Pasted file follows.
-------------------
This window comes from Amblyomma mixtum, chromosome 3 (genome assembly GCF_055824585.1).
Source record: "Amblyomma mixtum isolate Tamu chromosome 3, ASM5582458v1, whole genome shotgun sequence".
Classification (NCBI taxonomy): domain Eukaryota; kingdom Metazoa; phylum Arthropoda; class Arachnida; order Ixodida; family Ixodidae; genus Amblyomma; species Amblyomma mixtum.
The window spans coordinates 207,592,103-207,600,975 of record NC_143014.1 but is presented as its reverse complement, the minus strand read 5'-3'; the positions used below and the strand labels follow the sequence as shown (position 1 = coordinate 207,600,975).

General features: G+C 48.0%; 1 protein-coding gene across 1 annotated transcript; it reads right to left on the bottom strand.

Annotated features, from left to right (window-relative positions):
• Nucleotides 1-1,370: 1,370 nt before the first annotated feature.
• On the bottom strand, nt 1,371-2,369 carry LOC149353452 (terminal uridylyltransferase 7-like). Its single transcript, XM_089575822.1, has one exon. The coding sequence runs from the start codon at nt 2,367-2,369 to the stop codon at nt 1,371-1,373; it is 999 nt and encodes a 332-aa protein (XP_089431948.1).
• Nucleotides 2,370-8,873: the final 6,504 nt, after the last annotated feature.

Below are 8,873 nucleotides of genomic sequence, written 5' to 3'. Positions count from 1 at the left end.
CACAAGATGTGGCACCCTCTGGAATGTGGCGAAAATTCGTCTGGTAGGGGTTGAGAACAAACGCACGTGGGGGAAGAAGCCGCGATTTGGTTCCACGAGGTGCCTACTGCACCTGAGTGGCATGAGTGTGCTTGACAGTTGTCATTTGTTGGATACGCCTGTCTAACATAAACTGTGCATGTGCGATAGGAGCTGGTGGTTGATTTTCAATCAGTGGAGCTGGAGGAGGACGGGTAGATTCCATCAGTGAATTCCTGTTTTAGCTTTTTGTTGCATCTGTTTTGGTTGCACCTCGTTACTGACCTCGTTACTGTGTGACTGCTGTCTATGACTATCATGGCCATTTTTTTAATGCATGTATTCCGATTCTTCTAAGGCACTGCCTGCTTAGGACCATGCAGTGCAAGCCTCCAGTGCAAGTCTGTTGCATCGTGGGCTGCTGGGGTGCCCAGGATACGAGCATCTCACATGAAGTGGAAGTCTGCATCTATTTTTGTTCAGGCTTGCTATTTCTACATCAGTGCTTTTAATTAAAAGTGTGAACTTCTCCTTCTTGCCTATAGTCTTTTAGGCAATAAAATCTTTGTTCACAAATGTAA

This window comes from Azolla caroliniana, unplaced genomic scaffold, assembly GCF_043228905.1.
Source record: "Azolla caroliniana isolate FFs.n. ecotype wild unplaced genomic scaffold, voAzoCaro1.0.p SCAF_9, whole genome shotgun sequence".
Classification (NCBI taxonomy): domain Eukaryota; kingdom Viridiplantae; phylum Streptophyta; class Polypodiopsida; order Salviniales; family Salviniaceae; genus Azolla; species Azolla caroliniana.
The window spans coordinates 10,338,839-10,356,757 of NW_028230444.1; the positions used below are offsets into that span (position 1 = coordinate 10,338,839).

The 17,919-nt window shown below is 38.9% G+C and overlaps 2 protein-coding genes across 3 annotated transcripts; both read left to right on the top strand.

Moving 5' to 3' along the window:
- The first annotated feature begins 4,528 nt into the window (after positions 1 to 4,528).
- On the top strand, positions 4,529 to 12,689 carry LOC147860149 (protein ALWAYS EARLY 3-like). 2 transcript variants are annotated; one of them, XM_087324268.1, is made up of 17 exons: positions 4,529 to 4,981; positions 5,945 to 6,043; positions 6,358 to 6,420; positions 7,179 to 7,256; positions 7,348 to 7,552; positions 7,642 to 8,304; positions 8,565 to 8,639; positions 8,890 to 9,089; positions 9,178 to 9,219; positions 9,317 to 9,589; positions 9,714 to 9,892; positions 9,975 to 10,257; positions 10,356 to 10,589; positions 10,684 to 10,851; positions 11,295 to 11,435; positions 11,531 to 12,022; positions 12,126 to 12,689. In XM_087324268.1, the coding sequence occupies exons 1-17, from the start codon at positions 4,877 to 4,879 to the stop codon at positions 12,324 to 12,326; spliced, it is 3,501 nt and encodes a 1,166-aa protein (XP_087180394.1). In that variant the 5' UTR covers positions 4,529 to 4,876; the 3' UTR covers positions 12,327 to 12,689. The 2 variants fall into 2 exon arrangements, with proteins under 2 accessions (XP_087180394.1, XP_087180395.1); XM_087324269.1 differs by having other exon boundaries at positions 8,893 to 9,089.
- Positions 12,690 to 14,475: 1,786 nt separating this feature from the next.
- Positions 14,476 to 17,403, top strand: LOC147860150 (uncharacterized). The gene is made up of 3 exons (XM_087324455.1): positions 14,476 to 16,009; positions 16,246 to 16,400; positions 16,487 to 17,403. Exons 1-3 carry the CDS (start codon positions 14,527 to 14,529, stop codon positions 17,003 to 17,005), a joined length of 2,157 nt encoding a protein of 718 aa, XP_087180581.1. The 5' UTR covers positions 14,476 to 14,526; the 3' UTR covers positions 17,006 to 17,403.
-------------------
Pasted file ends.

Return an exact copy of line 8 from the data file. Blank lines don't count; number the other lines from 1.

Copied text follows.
• On the bottom strand, nt 1,371-2,369 carry LOC149353452 (terminal uridylyltransferase 7-like). Its single transcript, XM_089575822.1, has one exon. The coding sequence runs from the start codon at nt 2,367-2,369 to the stop codon at nt 1,371-1,373; it is 999 nt and encodes a 332-aa protein (XP_089431948.1).